The famous phrase of the U. S. Postal Office comes from this time period, Neither snow, nor rain, nor heat, nor gloom of night will stop the royal messages. Darius also had a great canal built between the Nile and he Red Sea. Now ships could have direct access to the Mediterranean to the Red Sea without having to use a land route or going all the way around Africa. More importantly the unbroken waterways now connected the eastern and western ends of the empire. Dariuss canal is now the modern day Suez Canal. The arrogant side of Darius is inscribed on the walls of his canal, found in 1866 by laborers on the Suez Canal.

The inscriptions read This canal was dug out as I commanded, and ships went from Egypt through this canal into Persia as was my desire(Achaemenide Map). Now with the connection of the eastern and western empires Darius ruled an area of almost two million square miles including ten million people. Persia enjoyed a great economic prosperity early in Dariuss reign. Darius stimulated the economy by promoting agriculture and trade. Agriculture would increase trade would increase revenue in the satrapies and the increased revenue would mean in creased taxes.

He also provided a common system of weights and measures while at the same time issuing a gold coinage. The empire used these funds to build better irrigation systems and encourage different manufacturing enterprises. People also used ingots, which was melted down gold or silver used for trade. Ingots were weighed for trade, the heavier the ingot the more it was worth. Dariuss gold coins were known as Darics, surely named after himself. The satraps were able to make coins of silver and bronze but the King could issue gold coins. Creating a single coinage made trade easier as well as unifying Persias commercial empire.

Darius the first was able to secure his borders by having a gigantic standing army. His army was known as the Ten Thousand Immortals, composed mainly of infantrymen. Every time a soldier was killed or could no longer serve in battle a new recruit quickly replaced him. Thus the standing army never shrank. His soldiers were armed with bows, spears, and swords. In battle they had light wicker shields, they wore a cloth headdress and a colorful tunic usually over a metal scale shirt. The soldiers were well protected in battle but very mobile. A thousand soldiers served as Dariuss personal bodyguards.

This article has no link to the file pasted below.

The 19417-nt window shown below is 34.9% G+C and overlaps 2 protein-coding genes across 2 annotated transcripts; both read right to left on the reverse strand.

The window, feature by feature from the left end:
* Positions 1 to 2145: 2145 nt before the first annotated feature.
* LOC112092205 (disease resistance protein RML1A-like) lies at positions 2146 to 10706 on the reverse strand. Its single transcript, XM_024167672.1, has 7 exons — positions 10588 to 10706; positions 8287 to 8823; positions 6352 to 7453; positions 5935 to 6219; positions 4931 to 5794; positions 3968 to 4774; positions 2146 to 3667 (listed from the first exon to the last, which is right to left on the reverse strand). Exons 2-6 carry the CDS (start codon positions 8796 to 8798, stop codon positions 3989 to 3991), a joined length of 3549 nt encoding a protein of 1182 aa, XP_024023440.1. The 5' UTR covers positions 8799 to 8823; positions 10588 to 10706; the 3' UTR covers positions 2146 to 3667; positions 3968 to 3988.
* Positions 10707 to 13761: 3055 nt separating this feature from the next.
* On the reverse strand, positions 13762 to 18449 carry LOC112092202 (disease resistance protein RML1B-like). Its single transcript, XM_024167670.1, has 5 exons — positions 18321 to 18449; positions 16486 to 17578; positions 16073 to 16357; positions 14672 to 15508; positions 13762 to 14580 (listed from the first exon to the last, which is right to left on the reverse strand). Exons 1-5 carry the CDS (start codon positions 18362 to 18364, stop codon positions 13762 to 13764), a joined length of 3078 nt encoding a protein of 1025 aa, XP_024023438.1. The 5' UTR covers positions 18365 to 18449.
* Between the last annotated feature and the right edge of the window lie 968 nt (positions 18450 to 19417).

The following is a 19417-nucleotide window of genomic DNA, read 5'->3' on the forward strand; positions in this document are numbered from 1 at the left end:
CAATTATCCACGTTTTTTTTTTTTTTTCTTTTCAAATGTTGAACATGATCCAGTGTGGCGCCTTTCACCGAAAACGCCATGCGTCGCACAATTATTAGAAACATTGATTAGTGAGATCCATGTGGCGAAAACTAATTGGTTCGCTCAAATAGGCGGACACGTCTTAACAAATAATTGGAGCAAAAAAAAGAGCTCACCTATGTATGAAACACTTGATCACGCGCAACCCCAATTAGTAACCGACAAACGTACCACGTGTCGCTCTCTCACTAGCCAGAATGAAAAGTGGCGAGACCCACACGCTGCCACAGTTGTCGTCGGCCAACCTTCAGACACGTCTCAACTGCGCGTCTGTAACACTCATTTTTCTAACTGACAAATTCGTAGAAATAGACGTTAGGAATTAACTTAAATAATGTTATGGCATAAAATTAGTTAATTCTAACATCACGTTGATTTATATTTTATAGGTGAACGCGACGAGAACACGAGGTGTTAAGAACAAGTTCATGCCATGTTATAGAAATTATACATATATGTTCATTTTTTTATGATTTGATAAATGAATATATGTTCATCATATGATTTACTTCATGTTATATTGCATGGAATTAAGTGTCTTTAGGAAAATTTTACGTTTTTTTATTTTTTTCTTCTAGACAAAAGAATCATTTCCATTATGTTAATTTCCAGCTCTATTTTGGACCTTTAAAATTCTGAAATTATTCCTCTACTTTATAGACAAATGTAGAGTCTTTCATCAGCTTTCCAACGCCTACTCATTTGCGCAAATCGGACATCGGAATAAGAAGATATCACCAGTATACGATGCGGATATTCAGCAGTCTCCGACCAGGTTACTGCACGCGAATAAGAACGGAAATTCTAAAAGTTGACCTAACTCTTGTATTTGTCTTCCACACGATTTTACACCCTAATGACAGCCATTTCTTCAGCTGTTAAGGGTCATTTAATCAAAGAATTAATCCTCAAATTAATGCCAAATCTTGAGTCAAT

Soldiers were allowed to bring concubines and servants with them into battle. This must have made the enemy believe that their army was even larger than it actually was. Archers overwhelmed enemies by a barrage of arrows. The Persians were great horsemen and did not use their cavalry for just close combat but soldiers would actually fire arrows from horseback. Persians also brought elephants and camels into battles when in need. They often attached slashing blades to the wheels of their chariots and mowed down their enemy. Early in Dariuss reign he used his great standing army to secure his empires borders.

He conquered new territories along the Indus River in the east and to the Caucasus Mountains in the northwest. By conquering the northwest Darius was able to control a narrow straight that connected the Black Sea and the Mediterranean Sea. By having control over this narrow strip he successfully split Asia and Europe at modern day Istanbul. During Dariuss reign the Persian Empire achieved its highest peak. Persias borders were strong and their economy was sound. Like all good things Dariuss empire would not last forever. Toward the end of Dariuss reign a rebellion from Ionian Greeks broke out.

Ionian Greeks were Greek that actually lived in Asia Minor. The Ionian Greeks had grown tired of the mounting taxes, mandatory military service, and the local government. The rebellion was encouraged by some mainland Greek cities, however their home of Sparta wanted no part with Persia. Athens sent limited help to the Ionians, amassing twenty-five ships. Athens was deeply worried about Persias control over the Black Sea trade. After five years, starting in 499 B. C. the Ionian rebellion was struck down with severity. Four years later in 490 B. C. Persia launched his army to the mainland of Greece to punish them for encouraging a rebellion.

These were the first of the Persian Wars. The first war is the famous war of the Battle at Marathon. Though the Greeks were out numbered they retained the highland on the Marathon Plain giving them the advantage. The charging Greeks fought the Persians in hand-to-hand combat. Persia was a successful close range army. They were known for staying a good distance from their enemy and unleashing an onslaught of arrows upon them. The Persians suffering heavy casualties (6,400 soldiers to Greeces 192) were forced to retreat bank to Persia (Marathon, 1995).